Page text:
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Male Characters Scripted by Women: The Female Gaze

The opinions expressed in this article are the writer’s own and do not reflect the views of Her Campus.

Imperfect. Flawed. Vulnerable. Films like Zindagi Na Milegi Dobara, Khoobsurat, Lunch Box, October and Dil Dhadakne Do have presented a new category of men- Men Written by Women. These have been carefully and intricately designed by women, for women.

Fed up with the lackluster portrayal of ‘women written by men’ in movies, female directors and writers have decided that if they wanted something different, they had to do it themselves. The male gaze has often reduced female characters to just being plot propellers or eye-candies, existing solely for male satisfaction. This just supports the patriarchal status quo and sets unrealistic expectations for women. It is often evident in books or films where the female character’s appearance is highlighted in an excruciatingly detailed manner, regardless of the ongoing plot. Enter, the female gaze.

The first adjective that with the term female gaze reminds you of is ‘respectful’. It is respectful towards the subject; notice here that the character is referred to as a subject instead of an object. They are no longer one-dimensional characters on paper, they are subjects with experiences, emotions and flaws. Most importantly, they are realistic and based on people n we may actually come across in our life.

For directors who brought the term ‘female gaze’ to fruition, it is only a matter of time that their subject shifts to the male characters in the plot. The same adjectives are applied- imperfect, flawed, vulnerable and respectful. Dr. Jehangir in Dear Zindagi didn’t use any cliché Bollywood wooing techniques or break into a catchy dance number. Still, he managed to bag Alia’s heart, along with ours. His character was intricately detailed- all designed by a woman (screenwriter and director Gauri Shinde), keeping in mind what a women want rather than what men think women want. Dr. Jehangir didn’t do anything overly romantic or even go out of his way to please Alia. Instead, he understood the fact that women didn’t want anyone to solve their problems; all he had to do was to be a good and patient listener. Dear Zindagi also showed us the fresh perspective of a woman rejected by a man. Rana in Piku and Sunny Gil in Dil Dhadhakne Do are two more characters that were assigned similar roles and managed to make unforgettable impression onto their female audience.

But is romance the only genre these ‘men written by women’ can ace? Zindagi Na Milegi Dobara is and intends to stay a nonpareil for portraying male friendships. The way these characters have been scripted in this movie is so good that I think it’s safe to say –”They don’t make movies like that anymore!” All three characters- Imran, Arjun and Kabir were subjected to vulnerability and each one of them was fighting their own demons. Throughout the movie, the audience isn’t served a cliché male friendship where the men merely high five or crack jokes. The plot reveals a more profound and genuine connection between the three, where they are able to bare their deepest insecurities and fears.

A new perspective that is inspired by the female gaze is portraying a flawed woman as the central character and the men as her love interests. I have noticed in these cases that even these love interests are portrayed in such detail and it is taken care that their story is not overshadowed. One of the best examples is groundbreaking sitcom – Fleabag. The protagonist ‘Fleabag’, played by its writer Phoebe Waller-Bridge isn’t an elegant or groomed woman. She is in her 30s, grumpy and struggling to keep her café stay open. She has a string of relationships that were not so ‘happily ever after’ but were enough to keep us entertained. Each of these male characters was essential to Fleabag’s character development and their stories weren’t overshadowed by the main plot.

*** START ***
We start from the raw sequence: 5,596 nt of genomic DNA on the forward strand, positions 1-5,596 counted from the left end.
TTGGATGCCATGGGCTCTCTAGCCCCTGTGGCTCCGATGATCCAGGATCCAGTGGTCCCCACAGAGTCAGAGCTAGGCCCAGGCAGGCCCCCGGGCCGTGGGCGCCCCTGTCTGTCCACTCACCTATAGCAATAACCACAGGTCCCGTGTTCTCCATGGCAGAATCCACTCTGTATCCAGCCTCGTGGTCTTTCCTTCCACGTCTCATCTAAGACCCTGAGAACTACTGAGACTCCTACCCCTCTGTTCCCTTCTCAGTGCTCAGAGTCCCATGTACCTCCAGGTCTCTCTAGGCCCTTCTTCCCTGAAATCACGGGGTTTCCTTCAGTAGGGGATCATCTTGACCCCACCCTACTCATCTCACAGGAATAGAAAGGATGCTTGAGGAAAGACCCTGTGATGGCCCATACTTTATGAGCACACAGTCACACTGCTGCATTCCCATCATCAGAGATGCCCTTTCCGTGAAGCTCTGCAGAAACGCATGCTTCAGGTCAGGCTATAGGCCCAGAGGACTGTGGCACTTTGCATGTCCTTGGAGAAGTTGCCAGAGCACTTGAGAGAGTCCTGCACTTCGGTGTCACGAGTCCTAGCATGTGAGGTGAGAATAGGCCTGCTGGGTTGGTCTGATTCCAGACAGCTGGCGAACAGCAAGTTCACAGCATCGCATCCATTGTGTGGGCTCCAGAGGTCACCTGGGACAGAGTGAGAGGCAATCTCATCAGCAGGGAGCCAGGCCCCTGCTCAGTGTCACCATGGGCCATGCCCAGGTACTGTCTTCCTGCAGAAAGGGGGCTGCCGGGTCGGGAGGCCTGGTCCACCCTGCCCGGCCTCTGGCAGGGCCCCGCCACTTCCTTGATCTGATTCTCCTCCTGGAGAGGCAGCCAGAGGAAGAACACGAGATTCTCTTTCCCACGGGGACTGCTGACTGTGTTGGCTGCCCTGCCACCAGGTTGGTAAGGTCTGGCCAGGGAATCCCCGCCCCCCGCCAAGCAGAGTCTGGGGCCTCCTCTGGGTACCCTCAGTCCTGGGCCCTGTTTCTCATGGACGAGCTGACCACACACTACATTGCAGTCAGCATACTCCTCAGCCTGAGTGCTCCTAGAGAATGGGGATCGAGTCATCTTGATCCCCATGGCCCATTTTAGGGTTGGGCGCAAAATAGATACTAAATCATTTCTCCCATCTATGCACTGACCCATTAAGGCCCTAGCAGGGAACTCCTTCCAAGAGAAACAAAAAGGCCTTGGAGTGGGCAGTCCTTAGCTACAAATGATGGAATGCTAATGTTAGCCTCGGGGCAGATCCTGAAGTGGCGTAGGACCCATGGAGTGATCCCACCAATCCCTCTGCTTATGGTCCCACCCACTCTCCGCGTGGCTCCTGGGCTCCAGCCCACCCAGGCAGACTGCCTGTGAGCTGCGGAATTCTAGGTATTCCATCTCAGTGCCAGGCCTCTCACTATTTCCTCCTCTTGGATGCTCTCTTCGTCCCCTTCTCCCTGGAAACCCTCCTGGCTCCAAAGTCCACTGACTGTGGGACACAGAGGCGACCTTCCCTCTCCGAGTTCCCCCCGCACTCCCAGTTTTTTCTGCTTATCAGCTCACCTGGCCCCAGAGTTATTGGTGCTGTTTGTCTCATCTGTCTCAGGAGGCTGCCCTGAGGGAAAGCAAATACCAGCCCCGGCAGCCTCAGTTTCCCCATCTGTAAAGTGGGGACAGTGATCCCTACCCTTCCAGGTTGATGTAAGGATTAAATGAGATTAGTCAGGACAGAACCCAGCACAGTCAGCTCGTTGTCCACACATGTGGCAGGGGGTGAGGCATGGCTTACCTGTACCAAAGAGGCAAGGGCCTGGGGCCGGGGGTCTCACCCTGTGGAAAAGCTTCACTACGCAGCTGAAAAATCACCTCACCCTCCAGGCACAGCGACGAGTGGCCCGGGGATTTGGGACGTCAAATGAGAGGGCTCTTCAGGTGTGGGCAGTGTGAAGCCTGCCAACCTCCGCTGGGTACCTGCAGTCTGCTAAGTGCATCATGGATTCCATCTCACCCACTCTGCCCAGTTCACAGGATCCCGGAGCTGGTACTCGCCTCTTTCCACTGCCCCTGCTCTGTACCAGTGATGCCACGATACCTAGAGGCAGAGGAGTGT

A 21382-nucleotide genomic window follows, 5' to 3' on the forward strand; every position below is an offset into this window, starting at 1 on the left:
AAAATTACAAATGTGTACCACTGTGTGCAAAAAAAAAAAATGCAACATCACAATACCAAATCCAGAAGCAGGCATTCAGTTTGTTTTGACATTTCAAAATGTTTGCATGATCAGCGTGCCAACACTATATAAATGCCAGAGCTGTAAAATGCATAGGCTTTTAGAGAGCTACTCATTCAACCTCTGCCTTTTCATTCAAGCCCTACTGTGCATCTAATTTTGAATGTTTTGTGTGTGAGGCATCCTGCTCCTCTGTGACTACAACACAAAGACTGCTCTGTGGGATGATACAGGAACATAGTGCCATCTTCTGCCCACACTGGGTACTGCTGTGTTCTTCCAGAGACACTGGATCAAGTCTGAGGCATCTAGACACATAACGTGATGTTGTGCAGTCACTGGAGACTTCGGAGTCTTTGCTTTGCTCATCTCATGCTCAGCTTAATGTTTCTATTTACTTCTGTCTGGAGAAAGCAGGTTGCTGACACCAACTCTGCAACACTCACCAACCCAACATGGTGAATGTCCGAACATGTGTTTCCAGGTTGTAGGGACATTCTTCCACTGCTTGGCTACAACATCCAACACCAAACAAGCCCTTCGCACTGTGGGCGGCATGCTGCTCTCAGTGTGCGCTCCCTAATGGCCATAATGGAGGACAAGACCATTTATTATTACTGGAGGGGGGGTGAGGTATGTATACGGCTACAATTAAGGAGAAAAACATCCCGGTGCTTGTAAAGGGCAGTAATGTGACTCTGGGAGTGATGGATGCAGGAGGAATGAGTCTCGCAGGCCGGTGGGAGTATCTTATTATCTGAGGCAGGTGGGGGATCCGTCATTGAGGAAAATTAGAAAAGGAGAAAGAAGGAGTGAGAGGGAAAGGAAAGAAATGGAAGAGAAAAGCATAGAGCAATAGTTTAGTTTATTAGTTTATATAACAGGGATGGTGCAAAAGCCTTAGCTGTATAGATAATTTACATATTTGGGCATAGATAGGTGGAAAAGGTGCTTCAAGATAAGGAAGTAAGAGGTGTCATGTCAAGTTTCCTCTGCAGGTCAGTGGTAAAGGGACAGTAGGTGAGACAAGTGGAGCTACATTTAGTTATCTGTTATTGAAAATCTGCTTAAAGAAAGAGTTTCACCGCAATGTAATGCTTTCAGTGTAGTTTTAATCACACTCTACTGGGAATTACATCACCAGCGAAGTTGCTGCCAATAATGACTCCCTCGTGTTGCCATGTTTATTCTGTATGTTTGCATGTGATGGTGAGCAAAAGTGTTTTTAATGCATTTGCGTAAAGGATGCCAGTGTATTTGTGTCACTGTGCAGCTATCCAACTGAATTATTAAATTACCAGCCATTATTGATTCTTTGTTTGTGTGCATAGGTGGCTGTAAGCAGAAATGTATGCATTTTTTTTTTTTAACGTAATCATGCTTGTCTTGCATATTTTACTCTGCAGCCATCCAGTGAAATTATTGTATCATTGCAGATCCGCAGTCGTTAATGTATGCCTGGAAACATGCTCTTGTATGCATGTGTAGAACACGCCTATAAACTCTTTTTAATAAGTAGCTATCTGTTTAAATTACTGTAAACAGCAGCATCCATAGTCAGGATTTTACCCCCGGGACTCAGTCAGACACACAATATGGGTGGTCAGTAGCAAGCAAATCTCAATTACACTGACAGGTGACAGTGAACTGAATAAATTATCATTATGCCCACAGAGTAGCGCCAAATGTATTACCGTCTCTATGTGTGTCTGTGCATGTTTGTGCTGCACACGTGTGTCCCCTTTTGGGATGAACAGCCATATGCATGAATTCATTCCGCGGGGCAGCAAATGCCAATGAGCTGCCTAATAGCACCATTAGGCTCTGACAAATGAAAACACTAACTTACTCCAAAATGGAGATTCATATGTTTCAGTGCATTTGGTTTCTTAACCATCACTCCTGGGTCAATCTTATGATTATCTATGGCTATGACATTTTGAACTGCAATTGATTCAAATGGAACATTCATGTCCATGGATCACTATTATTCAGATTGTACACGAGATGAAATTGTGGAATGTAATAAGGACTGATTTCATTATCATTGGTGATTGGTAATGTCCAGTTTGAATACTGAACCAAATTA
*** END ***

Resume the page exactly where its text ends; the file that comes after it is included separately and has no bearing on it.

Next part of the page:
However, the show stayed unapologetically focused on the central character’s perspective. Shockingly, Fleabag is a hardcore romantic. She isn’t afraid to be vulnerable before the man she truly likes: “I want someone to tell me what to wear every morning. I want someone to tell me what to eat. What to like, what to hate, what to rage about, what to listen to, what band to like, what to buy tickets for, what to joke about, what not to joke about. I want someone to tell me what to believe in, who to vote for, who to love and how to tell them.”  Her love interest is The Priest, played by Andrew Scott- an actual priest who offers Mass on Sundays and officiates marriages. Like the characters mentioned above, he is a good listener, flawed and imperfect. Inevitably, it didn’t take long for the character to blow up online as ‘The Hot Priest’.

A good listener, that’s all it took for these characters to wow the female audience. I’m afraid I must to burst this bubble and point out that the line between these characteristics and being a man who does the bare minimum is somewhat blurred. The bar is literally on the floor; putting men on a pedestal for just being good listeners and then turning a blind eye to all the qualities they don’t have isn’t the way to go. To conclude, it’s fair to say that men and women written by women writers are more often that not, closer to being three-dimensional than those created by men in the past.

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Ashlyn Joy

Delhi South '23

Ashlyn is a second-year English major at Jesus and Mary College. She loves to say that she is gregarious- an ultimate trickster. She took to writing because it means knowing the world better, or at least scraping its epidermal. The move was a gambit but slowly is becoming her thing :)
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